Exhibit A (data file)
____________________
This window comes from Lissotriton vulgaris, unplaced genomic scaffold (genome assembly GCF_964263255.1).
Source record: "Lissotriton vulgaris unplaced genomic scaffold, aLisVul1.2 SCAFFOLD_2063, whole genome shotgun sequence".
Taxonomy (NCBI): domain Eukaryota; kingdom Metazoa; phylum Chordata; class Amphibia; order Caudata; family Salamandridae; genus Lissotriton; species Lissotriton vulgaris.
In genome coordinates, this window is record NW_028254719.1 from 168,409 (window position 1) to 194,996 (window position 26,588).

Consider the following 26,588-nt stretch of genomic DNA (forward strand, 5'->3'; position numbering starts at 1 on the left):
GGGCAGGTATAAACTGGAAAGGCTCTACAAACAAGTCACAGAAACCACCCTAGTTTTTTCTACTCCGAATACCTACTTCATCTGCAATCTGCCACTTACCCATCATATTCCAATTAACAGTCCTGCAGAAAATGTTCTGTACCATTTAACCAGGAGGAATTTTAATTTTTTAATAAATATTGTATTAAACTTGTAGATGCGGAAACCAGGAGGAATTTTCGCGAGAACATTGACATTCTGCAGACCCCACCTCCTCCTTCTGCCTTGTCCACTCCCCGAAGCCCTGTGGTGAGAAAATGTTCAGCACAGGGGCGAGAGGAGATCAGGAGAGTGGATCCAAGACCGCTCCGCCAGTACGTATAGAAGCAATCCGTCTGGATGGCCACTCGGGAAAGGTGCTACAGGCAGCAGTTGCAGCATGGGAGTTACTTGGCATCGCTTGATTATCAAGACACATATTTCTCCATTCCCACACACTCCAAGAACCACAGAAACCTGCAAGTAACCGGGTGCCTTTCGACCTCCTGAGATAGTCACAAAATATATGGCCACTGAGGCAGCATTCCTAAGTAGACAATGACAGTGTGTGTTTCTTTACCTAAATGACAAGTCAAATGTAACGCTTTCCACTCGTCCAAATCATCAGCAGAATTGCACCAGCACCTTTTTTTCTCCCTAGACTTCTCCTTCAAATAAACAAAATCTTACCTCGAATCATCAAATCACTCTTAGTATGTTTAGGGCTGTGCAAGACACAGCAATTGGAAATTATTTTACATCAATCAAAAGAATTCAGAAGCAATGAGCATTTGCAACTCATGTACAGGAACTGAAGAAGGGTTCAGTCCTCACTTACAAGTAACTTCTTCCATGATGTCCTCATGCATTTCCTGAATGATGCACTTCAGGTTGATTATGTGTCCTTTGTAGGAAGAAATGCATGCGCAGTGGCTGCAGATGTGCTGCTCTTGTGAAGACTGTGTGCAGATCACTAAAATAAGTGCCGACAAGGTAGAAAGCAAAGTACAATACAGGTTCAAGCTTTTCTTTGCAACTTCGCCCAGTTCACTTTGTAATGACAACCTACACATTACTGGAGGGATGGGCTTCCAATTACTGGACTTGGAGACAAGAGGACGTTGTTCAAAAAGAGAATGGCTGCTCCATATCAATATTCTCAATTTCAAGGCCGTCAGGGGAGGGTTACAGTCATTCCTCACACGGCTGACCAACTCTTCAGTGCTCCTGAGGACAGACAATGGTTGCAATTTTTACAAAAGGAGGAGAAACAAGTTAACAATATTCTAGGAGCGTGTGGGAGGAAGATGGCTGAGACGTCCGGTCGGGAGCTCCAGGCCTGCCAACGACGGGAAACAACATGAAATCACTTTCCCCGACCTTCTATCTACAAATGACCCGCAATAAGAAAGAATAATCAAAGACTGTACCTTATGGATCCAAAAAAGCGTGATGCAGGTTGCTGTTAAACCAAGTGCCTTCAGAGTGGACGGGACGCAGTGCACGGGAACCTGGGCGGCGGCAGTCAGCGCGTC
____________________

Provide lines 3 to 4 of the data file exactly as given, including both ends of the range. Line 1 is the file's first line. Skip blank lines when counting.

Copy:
Taxonomy (NCBI): domain Eukaryota; kingdom Metazoa; phylum Chordata; class Amphibia; order Caudata; family Salamandridae; genus Lissotriton; species Lissotriton vulgaris.
In genome coordinates, this window is record NW_028254719.1 from 168,409 (window position 1) to 194,996 (window position 26,588).